Cancer treatment is rapidly proceeding towards the era of personalized medicine where treatment is based on the distinctive molecular characteristics of a patient's tumor. The data from this project will be used to construct networks that will include gene expression profiles of lung tumors. These networks will capture the complexity of somatic events intrinsic to the tumor layered over the genetic background that is inherent to the individual. This knowledge will help to more accurately predict disease outcome so that patients at high risk of relapse will receive the most aggressive treatment. It will also allow patients to receive novel combinations of therapies that will afford maximum treatment.
Building on the work of "Lung Cancer System Genetics Project" that was funded by The Bonnie J. Addario Lung Cancer Foundation, the Kim Lab employs sophisticated system genetics/genomics approaches in lung and other human cancers to develop predictive and prognostic molecular markers for diagnostic and therapeutic application.The Kim lab studies genome-wide gene expression, DNA copy number, mutation, fusions, and any other genetic changes in lung cancer. The lab has identified several novel molecular targets in normal and matched adenocarcinoma tissue, and is now working on functional and biological validation of these markers. This research is being used to develop novel therapeutic drugs and diagnostic assays for lung adenocarcinoma.
Next Generation Sequencing (NGS)
NGS holds great promise for cancer prevention. For example, screening readily available blood samples for mutation analysis or methylation activity has great potential in early detection. Although the presence of CTC (circulating tumor cell) has shown promise in malignancies such as breast cancer, there is, as yet, no clinically-approved blood test using mutation or methylation analysis to detect cancers at a curable early stage. In lung cancer, for example, a screening assay for either EGFR and K-ras, mutually exclusive makers, could, in theory, detect approximately one-half of all lung adenocarcinomas.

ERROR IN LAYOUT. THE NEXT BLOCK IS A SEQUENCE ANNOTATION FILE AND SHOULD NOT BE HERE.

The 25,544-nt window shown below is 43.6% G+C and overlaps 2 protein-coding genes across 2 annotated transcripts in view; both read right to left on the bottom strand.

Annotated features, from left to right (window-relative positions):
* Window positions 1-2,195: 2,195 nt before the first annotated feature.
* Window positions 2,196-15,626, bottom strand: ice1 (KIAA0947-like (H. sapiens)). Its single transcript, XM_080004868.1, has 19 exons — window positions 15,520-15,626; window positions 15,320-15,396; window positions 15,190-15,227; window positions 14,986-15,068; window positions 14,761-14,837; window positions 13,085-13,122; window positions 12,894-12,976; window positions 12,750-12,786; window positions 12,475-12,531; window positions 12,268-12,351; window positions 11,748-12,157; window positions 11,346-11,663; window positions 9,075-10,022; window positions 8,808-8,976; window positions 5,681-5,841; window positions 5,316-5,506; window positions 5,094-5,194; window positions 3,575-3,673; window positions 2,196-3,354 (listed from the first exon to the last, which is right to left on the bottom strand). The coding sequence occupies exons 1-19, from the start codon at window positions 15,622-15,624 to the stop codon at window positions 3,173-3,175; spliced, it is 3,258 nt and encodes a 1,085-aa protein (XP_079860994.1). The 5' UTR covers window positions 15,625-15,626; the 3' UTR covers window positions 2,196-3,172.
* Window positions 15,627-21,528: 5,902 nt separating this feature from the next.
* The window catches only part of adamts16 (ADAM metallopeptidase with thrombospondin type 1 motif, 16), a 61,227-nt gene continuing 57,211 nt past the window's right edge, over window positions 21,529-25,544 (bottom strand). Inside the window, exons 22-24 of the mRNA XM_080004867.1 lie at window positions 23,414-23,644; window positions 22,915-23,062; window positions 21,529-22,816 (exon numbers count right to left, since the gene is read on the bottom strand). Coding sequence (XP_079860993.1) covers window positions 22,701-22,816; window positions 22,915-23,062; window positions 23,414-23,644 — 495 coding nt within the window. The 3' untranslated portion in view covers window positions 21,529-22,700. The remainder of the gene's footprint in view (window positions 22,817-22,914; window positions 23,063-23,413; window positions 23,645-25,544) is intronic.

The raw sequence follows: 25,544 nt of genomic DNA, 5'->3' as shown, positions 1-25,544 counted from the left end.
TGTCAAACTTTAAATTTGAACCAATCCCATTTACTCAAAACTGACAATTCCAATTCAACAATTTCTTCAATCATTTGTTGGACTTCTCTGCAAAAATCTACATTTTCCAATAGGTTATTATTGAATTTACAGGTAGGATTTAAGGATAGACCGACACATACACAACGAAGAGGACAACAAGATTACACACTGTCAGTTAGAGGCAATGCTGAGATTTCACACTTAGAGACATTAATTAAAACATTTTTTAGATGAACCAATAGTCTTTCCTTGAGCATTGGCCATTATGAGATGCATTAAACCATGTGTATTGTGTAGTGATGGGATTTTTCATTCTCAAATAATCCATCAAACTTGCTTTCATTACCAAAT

Such exquisitely sensitive genetic/genomic methods using "deep sequencing" (i.e. 500X coverage sequencing in blood or sputum) have the potential to dramatically improve methods of early detection and the more rapid identification of biomarkers. This is especially true in lung cancer where Dr. Kim envisions the use of NGS to detect early lung cancer. The UCSF Thoracic Oncology Program recently took a giant step forward in this regard with the acquisition of two state-of-the-art NGS machines, SOLID 5500 and Ion Torrent, a development that be of inestimable value in supporting Dr. Kim's research goals.
One-Shot Mutation Plate (OSMP) Development in Lung Cancer
While Dr. Kim was able to accomplish much in Korea in the development of genetic assays, that country lacked the pharmaceutical and biotech infrastructure to make these tests widely available. Dr. Kim therefore made the decision to move his research to the U.S. Ultimately, Dr. David Jablons at UCSF recruited Dr. Kim to join the faculty there as an Assistant Adjunct Professor of Surgery and to build a program in applied genomics. At UCSF, among other accomplishments, Dr. Kim developed a mutation plate for five frequently mutated genes in lung cancer including EGFR, associated with a clinical response to the drug Tarceva, and K-ras, associated with response to chemotherapy. Dr. Kim believes that OSMP may also be useful in early detection.